3. Don’t be afraid to ask for help.
Yes you’re in college now and you’re supposed to be all “independent,” but that doesn’t mean you shouldn’t ask for help. Whether you ask a parent, sibling, professor, or even another student… asking questions will help you get where you want and need to be. And I guarantee you, with as big of a community colleges or universities are, you WILL find someone who will be willing to guide you. When I first started college, I was absolutely clueless in what I was doing. But, my friend Abbey and my older sister helped me get through every step. I honestly couldn’t have done it alone. And when it came to money, I took pride in being able to pay for my own tuition all by myself. Asking my parents for financial help was something I avoided at first, but I eventually learned it was okay to ask them if I needed (they always offered anyway!). Although I never actually asked for their help in the end, now, I’m now very open to the idea of asking them if I truly needed it—I comfortably understood there was absolutely nothing wrong with that.
4. Bad grades will never define who you are or your capabilities. Ever.
This was something I struggled with since I was in high school, and frankly, I still have to be reminded of this today. Although it would be fantastic to always get good grades, it’s possible to…well, fail. And you know what? That’s okay. As long as it’s not a constant occurrence, getting back a test or paper with not the best grades may happen some times, but that score doesn’t define who you are as a student. There will be that day where you’re just not feeling it—you’re human, not a robot. It’s best to prepare for school work ahead of time, but if you ever encounter an unpleasant experience with your grades, it’s okay to get upset over it but you’ll have to move on eventually. Nevertheless, don’t make failing a habit and don’t get comfortable with it. College is a learning experience, learn from your mistakes so you don’t have to go through it multiple times. And if it takes multiple times for you to learn a lesson, then so be it.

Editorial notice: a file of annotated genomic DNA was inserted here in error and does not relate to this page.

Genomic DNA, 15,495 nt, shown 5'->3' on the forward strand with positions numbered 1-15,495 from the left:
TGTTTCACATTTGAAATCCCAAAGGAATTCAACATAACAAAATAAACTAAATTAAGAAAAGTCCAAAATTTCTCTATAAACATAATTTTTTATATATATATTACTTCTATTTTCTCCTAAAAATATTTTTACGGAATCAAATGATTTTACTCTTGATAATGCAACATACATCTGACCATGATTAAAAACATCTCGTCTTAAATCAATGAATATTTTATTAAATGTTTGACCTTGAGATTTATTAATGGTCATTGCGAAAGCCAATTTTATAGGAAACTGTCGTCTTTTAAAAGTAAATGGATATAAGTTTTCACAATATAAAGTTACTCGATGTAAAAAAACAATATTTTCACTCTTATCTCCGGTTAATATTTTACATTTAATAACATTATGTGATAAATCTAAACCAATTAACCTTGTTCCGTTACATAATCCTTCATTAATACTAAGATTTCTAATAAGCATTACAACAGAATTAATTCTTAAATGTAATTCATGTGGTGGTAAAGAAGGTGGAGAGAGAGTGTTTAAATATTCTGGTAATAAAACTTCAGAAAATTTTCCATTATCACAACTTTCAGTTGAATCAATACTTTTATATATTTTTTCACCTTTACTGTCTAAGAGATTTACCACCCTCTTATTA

5. It’s okay to go at your own pace.
For the longest time, I thought college was like high school, another four years of education. I soon learned that college (in America at least) is very customized to people, their schedule, and their situation. There is no such thing as “graduating late.” I always admired students who were a little older than the rest of their class because it’s clear they want to finish their education. There was this one time a mother brought her baby and the professor was alright with it! Really, if you want to chase after a certain goal but you have work, financial restrictions, can’t handle being a full-time student, etc… it’s perfectly alright to take your time. Whether you only take 2-3 classes a semester or take semesters off, as long as you truly intend to finish, there is nothing wrong if you can’t do so in 4 years.
6. Make time for friends.